Poor Sleep Lifestyle CV Risk Factor: AHA
A new statement from the American Heart Association (AHA) says that sleep duration and sleep disorders may be risk factors for cardiometabolic and cardiovascular disease. This is based on a literature review of studies the results of which are published in Circulation.
Dr Marie-Pierre St-Onge (Institute of Human Nutrition, Columbia University, New York) believes that it is important for cardiologists to ask their patients about their sleep patterns so that they are able to establish a relationship between sleep and cardiovascular disease. She emphasises that sleep should be considered as an important lifestyle risk factor for cardiovascular disease.
Dr St-Onge and colleagues conducted a literature review of studies that were related to sleep disorders, sleep duration and cardiovascular and cardiometabolic disease. Their analysis shows that people with obstructive sleep apnoea and insomnia are at a higher risk of CVD and cereborvascular diseases as well as metabolic diseases such as obesity, type-2 diabetes and dyslipidaemia.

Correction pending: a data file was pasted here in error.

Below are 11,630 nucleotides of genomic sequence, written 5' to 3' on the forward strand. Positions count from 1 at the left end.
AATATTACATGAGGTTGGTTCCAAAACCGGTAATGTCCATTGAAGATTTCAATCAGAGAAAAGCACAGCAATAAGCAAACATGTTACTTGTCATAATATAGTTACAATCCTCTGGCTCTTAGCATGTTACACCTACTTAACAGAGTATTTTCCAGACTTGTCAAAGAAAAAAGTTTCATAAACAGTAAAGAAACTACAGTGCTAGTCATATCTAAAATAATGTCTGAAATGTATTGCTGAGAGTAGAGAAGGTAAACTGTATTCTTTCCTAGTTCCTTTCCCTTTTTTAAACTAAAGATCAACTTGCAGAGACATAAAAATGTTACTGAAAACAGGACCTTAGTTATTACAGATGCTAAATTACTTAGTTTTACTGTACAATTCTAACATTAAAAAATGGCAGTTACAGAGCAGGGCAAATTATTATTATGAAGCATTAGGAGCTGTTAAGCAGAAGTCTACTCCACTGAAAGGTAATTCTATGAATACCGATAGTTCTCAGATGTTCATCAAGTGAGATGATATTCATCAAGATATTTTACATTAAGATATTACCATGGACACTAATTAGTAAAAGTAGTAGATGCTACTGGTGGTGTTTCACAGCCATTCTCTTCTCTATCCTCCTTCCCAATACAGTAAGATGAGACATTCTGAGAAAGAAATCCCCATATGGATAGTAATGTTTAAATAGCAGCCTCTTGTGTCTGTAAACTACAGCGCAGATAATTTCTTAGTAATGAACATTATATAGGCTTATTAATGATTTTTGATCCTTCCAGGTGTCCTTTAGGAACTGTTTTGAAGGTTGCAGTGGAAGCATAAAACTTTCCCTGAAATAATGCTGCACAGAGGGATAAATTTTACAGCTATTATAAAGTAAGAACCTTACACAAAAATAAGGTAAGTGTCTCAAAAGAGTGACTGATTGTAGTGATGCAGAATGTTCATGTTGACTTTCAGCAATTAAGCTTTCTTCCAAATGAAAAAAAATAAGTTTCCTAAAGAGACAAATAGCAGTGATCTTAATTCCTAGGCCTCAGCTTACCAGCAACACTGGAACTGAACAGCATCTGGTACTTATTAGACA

For the purpose of the analysis, inadequate sleep was defined as sleep that is less than 7 hours a night. It is important to keep in mind that long sleep duration of 9 or more hours a night has been found to be linked to obesity, hypertension and diabetes. The researchers also point out that weight loss from behavioural or surgical interventions could help improve sleep-disordered breathing.
The authors note that cardiologists should not take sleep disorders lightly and should always recommend to patients to obtain at least 7 hours of sleep a night. They do highlight though that there is still a need to determine the optimal sleep time for prevention of chronic disease in healthy adults.
Source: American Heart Association
Image Credit: Flickr
Published on : Tue, 27 Sep 2016
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